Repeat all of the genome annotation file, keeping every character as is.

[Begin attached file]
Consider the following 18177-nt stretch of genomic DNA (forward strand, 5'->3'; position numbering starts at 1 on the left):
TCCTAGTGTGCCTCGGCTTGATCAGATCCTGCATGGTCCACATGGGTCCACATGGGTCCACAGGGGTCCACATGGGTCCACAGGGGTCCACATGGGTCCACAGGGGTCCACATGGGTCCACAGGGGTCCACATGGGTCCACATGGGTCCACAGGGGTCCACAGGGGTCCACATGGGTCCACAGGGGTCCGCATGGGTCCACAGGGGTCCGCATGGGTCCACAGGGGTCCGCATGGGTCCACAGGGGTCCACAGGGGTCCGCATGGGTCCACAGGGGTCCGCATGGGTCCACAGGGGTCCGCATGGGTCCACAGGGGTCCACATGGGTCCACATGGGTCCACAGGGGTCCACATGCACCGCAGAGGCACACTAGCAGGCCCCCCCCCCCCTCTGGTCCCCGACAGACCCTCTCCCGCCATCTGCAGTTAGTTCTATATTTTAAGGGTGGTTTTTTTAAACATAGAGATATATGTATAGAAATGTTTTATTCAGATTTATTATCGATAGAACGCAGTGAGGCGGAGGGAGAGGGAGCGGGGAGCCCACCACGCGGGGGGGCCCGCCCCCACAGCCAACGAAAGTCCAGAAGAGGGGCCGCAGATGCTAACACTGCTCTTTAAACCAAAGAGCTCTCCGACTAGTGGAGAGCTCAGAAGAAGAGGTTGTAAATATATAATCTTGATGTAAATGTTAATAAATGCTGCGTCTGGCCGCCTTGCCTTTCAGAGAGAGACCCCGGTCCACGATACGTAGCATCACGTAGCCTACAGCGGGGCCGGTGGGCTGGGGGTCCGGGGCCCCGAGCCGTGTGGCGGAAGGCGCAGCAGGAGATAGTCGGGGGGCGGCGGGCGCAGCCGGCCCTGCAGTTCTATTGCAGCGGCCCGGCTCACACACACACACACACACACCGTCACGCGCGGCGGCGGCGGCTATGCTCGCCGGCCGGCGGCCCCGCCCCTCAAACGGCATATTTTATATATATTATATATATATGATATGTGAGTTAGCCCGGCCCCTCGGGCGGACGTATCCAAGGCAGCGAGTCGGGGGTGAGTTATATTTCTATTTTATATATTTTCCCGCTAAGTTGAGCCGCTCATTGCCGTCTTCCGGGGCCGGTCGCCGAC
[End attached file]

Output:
Consider the following 18177-nt stretch of genomic DNA (forward strand, 5'->3'; position numbering starts at 1 on the left):
TCCTAGTGTGCCTCGGCTTGATCAGATCCTGCATGGTCCACATGGGTCCACATGGGTCCACAGGGGTCCACATGGGTCCACAGGGGTCCACATGGGTCCACAGGGGTCCACATGGGTCCACAGGGGTCCACATGGGTCCACATGGGTCCACAGGGGTCCACAGGGGTCCACATGGGTCCACAGGGGTCCGCATGGGTCCACAGGGGTCCGCATGGGTCCACAGGGGTCCGCATGGGTCCACAGGGGTCCACAGGGGTCCGCATGGGTCCACAGGGGTCCGCATGGGTCCACAGGGGTCCGCATGGGTCCACAGGGGTCCACATGGGTCCACATGGGTCCACAGGGGTCCACATGCACCGCAGAGGCACACTAGCAGGCCCCCCCCCCCCTCTGGTCCCCGACAGACCCTCTCCCGCCATCTGCAGTTAGTTCTATATTTTAAGGGTGGTTTTTTTAAACATAGAGATATATGTATAGAAATGTTTTATTCAGATTTATTATCGATAGAACGCAGTGAGGCGGAGGGAGAGGGAGCGGGGAGCCCACCACGCGGGGGGGCCCGCCCCCACAGCCAACGAAAGTCCAGAAGAGGGGCCGCAGATGCTAACACTGCTCTTTAAACCAAAGAGCTCTCCGACTAGTGGAGAGCTCAGAAGAAGAGGTTGTAAATATATAATCTTGATGTAAATGTTAATAAATGCTGCGTCTGGCCGCCTTGCCTTTCAGAGAGAGACCCCGGTCCACGATACGTAGCATCACGTAGCCTACAGCGGGGCCGGTGGGCTGGGGGTCCGGGGCCCCGAGCCGTGTGGCGGAAGGCGCAGCAGGAGATAGTCGGGGGGCGGCGGGCGCAGCCGGCCCTGCAGTTCTATTGCAGCGGCCCGGCTCACACACACACACACACACACCGTCACGCGCGGCGGCGGCGGCTATGCTCGCCGGCCGGCGGCCCCGCCCCTCAAACGGCATATTTTATATATATTATATATATATGATATGTGAGTTAGCCCGGCCCCTCGGGCGGACGTATCCAAGGCAGCGAGTCGGGGGTGAGTTATATTTCTATTTTATATATTTTCCCGCTAAGTTGAGCCGCTCATTGCCGTCTTCCGGGGCCGGTCGCCGAC